Summary: After months of rumors, Steam announced last year that it would release an OS based on linux that aims at bringing PC gaming into our living rooms. So I took the beta version of it out for a ride to see what this is all about. Still an early release, SteamOS looks promising – but will it convince ?
This year might be called the year of steamOS. With the launch of several steamBoxes by steamOS manufacturing partners at the CES, it is clear that the rocket is launched. Whether its going to keep its momentum and strive or fail isn’t sure yet. In this setting, I took steamOS beta for a test drive on my DIY steam machine to see what makes this so special.
SteamOS vs Steam
Steam on PC is a reference in terms of game store. Who hasn’t heard about one of their awesome promotions?
So you say, what’s the point?
I say: Well, steam on PC needs windows to run, SteamOS needs Linux.
You say, sure but steam already exists on Linux
I say, indeed and this one is quite the same
You say, so?
Well not much. Basically SteamOS is the full screen mode of your steam app. Most of us never use it (unless you have a gaming PC on your TV maybe). No matter if you use windows, Linux or even Mac – it is the same full screen interface that steamOS uses.
What makes this special is the customized Linux distro underneath. A Debian based distro that is configured to only launch the necessary to play games, boot fast and launch that full screen mode. And this is it – that’s the interface, this is what SteamOS looks like. Not very impressive.
So how does this performs?
SteamOS a work in progress
The beta I tried is the one that is available on the “build your own” page by steam. I didn’t had too much problems to make it run but I did ran in very minor technicalities which I will discuss later in the SteamOS partner section of this review.
Interface wise, it is intuitive and simple, but I would have expected something more – something “special” for the living room, you see? For some reason, I also ended up freezing the interface at some point while navigating through the menus. Only way out – hard reboot. (That happened nearly every time and could be hardware/driver related)
Connected to Steam through my steam account, buying and installing games is simple. The selection of Linux games isn’t as great as for windows, but I’m convinced that this is something that will slowly change with time. I did notice though that some games for Linux (on the online game store) were absent of the selection. It isn’t clear if this is intentional, a bug on my install, or maybe due to hardware limitations of my build. Hopefully in the end all Linux games will run – especially the freebies!
There isn’t much I can add for now except that I will be testing it with a beefed up graphics card in the coming weeks. I want to see how better graphics can help me to get a better gaming experience on my SteamBox. I will also be comparing my own SteamBox to the Brix Pro from Gigabyte which is one these Steamboxes introduced at CES.
Now let’s have a look at the hardware…
SteamOS, SteamBox and hardware
For my build I used a fairly recent motherboard (Gigabyte H87N-WiFi), the top i7 haswel CPU from Intel, a 8GB Vengeance pro memory kit by Corsair as well as a 128Gb SSD from the same brand. A decent build with integrated graphics that should be enough to play on a 720p TV. Still it wasn’t a stable setup. Here is why:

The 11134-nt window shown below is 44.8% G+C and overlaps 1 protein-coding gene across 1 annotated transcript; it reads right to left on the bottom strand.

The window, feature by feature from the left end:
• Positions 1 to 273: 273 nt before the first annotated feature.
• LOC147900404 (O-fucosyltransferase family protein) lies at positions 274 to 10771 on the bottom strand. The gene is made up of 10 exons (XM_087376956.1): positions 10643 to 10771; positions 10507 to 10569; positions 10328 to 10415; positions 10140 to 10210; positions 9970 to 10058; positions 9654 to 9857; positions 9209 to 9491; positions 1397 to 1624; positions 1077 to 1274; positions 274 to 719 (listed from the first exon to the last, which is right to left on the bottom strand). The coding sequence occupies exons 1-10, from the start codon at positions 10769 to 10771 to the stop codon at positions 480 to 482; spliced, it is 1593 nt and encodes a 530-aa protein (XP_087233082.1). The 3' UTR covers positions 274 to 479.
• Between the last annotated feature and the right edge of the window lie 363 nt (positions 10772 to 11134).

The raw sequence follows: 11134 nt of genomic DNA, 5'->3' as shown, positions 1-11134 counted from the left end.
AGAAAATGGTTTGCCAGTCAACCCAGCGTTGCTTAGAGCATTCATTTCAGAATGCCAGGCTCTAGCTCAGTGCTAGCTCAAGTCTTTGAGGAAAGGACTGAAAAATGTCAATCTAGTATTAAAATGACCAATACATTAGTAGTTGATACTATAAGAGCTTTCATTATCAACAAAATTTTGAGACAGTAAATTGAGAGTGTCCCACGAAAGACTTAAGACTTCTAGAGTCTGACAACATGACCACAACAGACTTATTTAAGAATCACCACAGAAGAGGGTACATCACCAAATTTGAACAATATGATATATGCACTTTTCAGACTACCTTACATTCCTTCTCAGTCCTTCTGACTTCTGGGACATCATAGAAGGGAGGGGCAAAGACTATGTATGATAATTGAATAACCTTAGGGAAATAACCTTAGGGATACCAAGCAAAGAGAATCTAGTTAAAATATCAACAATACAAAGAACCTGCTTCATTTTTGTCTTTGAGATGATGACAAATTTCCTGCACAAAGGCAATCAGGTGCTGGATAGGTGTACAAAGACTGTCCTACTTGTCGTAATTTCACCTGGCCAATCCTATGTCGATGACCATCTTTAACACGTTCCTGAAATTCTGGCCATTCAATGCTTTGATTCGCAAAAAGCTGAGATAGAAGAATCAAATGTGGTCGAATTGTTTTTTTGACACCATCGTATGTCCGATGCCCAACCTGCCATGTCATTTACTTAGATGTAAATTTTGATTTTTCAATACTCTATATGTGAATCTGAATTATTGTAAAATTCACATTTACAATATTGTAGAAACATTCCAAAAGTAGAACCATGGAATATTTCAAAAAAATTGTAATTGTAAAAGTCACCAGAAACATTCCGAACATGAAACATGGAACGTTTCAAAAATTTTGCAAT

What makes Linux a difficulty to adopt OS is the limited support in terms of hardware. Let’s not enter too much into details but truth is: drivers for Linux are still not as great as those on windows. In these circumstances, Steam came up with a clever idea: SteamBoxes made by PC hardware manufactures.
PC is dying they say, true or false is another debate, but these days it is true that PC hardware manufactures are looking for ways to diversify. With the recent changes in the windows world (win8 – ARM tablets), PC parts builders are willing to look into the Linux side of things attracted by the insanely large market of gamers that Valve promised.
It is with such goal that we started seeing PC vendors, PC distributors and online retailers (newegg or materiel.net) launch their own SteamBox. Some might say that these are just PCs, and other see them as finally the holy way to the customer living room – is it?
Of course it isn’t that simple and our favorite brands in the area such as Gigabyte (with the BRIX Pro) have spent time developing and fine tuning their existing hardware mix to get them certified as steam machines.
What remains now is performance testing.
SteamBox hardware performance
In the end, what makes people choose between a brand or another? The brand name? the box design? features? or performance?
I personally like to base my judgement on design (product) and performance (hardware). For performance, it is a good thing to benchmark a system to know what it is capable of and compare the score with another system. Reviewers commonly use benchmarks to score the hardware and overall systems. But that’s usually done on Microsoft windows… (different driver for linux might mean a different score)
So this leaves us with the following problem: The benchmarking scene for Linux isn’t as diverse, and backed by development as it is on Windows. Without great drivers and benchmarks support for linux, we will have to wait a bit before we can effectively compare the Steambox solutions out there.
What do you think? Is SteamOS aiming at a bright future or will it fail to convince?
Or even, how many free HDMI inputs do you have left on your TV?